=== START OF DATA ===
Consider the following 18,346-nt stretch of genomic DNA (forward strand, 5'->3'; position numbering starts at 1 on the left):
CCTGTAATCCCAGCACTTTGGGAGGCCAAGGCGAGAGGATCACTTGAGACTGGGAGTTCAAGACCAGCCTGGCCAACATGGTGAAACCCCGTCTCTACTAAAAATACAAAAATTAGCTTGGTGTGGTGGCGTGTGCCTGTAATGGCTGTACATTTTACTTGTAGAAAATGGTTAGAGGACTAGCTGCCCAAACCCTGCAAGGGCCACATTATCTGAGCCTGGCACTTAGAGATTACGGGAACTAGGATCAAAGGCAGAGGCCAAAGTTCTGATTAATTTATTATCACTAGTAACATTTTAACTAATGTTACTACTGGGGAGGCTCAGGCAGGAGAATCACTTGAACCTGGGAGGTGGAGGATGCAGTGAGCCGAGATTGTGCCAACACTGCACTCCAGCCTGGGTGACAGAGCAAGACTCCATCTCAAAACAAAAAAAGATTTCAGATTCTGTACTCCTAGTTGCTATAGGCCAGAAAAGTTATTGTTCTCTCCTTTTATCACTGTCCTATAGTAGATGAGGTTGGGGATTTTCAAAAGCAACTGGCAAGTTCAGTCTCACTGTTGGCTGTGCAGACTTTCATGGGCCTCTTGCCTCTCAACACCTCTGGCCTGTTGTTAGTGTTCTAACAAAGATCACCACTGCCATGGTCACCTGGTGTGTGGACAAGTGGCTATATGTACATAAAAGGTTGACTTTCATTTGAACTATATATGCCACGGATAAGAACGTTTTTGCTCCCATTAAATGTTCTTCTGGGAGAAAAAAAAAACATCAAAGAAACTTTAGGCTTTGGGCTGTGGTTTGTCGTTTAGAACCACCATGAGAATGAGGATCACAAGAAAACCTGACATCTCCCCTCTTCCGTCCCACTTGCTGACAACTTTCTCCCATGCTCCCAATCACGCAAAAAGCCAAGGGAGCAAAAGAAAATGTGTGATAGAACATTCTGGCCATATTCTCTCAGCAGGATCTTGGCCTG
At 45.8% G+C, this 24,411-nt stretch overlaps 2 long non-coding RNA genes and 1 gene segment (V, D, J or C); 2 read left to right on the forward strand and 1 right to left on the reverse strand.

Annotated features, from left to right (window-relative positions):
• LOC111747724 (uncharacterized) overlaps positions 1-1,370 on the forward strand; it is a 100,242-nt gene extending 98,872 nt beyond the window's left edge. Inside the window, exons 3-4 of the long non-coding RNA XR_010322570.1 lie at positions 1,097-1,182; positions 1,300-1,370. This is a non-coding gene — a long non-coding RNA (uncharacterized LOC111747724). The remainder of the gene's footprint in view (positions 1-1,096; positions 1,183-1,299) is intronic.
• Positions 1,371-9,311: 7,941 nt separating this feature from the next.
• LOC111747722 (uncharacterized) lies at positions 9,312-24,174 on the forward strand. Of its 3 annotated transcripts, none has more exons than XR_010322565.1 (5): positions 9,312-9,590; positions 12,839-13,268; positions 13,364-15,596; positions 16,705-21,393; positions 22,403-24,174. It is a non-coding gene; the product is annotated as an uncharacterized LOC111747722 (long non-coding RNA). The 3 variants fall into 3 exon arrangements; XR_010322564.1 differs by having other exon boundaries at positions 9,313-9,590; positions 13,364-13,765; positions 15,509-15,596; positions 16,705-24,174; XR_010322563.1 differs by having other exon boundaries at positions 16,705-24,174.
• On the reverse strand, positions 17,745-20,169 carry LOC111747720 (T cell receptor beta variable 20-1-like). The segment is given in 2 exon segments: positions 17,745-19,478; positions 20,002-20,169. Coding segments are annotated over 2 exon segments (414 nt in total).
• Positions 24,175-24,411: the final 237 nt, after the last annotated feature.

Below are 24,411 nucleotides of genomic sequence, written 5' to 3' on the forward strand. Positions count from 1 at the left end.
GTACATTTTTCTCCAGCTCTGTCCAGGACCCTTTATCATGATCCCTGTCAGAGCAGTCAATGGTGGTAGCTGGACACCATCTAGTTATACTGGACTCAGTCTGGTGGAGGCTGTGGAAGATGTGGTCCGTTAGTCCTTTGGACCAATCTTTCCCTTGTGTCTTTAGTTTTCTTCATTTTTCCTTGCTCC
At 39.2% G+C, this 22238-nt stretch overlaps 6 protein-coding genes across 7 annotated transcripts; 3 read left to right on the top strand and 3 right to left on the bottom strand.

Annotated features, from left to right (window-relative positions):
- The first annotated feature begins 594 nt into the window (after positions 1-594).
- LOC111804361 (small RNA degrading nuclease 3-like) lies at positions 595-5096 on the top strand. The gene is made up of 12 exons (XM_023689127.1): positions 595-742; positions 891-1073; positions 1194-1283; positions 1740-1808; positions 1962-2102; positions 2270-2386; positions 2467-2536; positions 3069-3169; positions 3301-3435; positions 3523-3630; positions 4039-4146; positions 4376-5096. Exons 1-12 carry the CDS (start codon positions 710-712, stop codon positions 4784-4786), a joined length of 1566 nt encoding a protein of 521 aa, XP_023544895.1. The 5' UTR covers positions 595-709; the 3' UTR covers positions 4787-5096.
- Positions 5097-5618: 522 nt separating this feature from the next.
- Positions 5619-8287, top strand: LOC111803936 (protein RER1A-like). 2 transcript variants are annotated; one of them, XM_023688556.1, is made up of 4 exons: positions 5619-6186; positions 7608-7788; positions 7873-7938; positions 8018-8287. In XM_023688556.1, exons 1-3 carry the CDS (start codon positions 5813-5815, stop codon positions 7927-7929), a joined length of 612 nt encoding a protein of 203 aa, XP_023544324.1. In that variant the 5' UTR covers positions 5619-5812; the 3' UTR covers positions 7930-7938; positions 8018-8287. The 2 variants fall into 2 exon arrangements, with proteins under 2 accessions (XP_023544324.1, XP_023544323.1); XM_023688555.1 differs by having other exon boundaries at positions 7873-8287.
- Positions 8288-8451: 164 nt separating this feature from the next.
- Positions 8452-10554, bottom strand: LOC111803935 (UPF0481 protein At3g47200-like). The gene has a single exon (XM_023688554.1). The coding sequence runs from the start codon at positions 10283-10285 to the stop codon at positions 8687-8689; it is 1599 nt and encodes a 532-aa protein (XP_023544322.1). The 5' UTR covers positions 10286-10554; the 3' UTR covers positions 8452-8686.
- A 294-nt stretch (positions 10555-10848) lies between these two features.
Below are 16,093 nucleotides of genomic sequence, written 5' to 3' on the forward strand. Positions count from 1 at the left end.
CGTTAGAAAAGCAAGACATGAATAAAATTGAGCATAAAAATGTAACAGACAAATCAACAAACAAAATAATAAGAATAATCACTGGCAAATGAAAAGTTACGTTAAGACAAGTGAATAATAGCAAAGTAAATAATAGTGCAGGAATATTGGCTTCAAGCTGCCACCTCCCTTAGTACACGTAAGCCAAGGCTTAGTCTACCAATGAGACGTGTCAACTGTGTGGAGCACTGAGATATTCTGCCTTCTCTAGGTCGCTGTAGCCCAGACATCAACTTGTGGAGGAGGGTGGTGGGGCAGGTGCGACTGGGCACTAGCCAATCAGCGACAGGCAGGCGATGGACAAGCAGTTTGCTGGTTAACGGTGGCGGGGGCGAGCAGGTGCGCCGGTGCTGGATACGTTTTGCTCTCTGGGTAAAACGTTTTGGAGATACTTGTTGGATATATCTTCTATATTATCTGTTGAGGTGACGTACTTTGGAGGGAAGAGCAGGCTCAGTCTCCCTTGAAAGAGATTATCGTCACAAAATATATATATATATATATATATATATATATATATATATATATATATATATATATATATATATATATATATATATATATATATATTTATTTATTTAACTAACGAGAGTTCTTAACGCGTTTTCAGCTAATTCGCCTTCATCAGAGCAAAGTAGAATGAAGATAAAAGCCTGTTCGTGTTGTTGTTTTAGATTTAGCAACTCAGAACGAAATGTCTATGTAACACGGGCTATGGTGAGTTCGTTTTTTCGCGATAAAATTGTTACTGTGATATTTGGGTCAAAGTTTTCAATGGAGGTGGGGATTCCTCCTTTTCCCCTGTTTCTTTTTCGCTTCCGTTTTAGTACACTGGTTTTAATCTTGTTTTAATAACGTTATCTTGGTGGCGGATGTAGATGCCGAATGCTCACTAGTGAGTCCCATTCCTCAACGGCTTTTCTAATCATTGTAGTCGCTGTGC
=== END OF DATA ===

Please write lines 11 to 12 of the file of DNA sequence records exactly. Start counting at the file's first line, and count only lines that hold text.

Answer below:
GTACATTTTTCTCCAGCTCTGTCCAGGACCCTTTATCATGATCCCTGTCAGAGCAGTCAATGGTGGTAGCTGGACACCATCTAGTTATACTGGACTCAGTCTGGTGGAGGCTGTGGAAGATGTGGTCCGTTAGTCCTTTGGACCAATCTTTCCCTTGTGTCTTTAGTTTTCTTCATTTTTCCTTGCTCC
At 39.2% G+C, this 22238-nt stretch overlaps 6 protein-coding genes across 7 annotated transcripts; 3 read left to right on the top strand and 3 right to left on the bottom strand.